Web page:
Substance, change and matter in the Analogies of Experience of Kant’s Critique of Pure Reason.
This article explains in ten points the concepts of substance, change and matter that appear in the transcendental Analytics of Kant’s Critique of Pure Reason as categories and schemes, as well as how they function in the Analogies of Experience. It aims to demonstrate how the category in general, and that of substance in particular, are, in their transcendental ideality, a strategy of the subject to order and objectify the phenomenal world. It establishes that change is also necessary a priori, that both change (accident) and persistence (substance), as well as all appearances, are finite and limited. This would lead to the affirmation that only matter, transcendental matter, is entirely persistent; however, transcendental matter is not a sensible object and therefore those sensible objects that relatively persist in time-space are the only empirical reality of the substance. Finally, matter is made up of forces, and given that there is nothing simple in matter, it can be inferred that empirical substance is nothing other than a field of forces.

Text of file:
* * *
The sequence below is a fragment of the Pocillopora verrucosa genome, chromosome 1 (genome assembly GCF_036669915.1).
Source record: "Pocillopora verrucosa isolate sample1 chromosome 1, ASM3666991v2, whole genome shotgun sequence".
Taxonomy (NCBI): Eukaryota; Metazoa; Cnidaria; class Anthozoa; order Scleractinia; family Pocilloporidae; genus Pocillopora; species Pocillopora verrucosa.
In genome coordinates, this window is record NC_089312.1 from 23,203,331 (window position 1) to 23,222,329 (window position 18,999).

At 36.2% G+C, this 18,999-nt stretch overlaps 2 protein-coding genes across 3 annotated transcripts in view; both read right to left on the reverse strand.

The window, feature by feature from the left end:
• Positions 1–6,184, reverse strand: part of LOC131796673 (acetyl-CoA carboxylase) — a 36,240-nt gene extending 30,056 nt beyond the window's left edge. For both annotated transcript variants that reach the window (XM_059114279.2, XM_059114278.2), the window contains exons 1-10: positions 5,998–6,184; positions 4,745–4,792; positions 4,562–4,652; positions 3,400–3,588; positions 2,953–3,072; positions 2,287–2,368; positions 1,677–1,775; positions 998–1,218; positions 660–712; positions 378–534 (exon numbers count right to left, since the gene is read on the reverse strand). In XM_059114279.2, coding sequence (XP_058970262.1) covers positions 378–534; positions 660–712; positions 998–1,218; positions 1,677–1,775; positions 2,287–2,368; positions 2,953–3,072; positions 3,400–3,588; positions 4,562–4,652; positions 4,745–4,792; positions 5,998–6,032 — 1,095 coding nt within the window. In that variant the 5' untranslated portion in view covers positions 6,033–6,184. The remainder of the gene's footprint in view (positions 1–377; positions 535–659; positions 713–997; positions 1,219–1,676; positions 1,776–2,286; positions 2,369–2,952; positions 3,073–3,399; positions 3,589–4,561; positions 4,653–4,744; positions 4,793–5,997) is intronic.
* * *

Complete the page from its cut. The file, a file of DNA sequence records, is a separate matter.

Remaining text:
Recebido / Received: 14.6.2019.
Aprovado / Approved: 1.8.2019.
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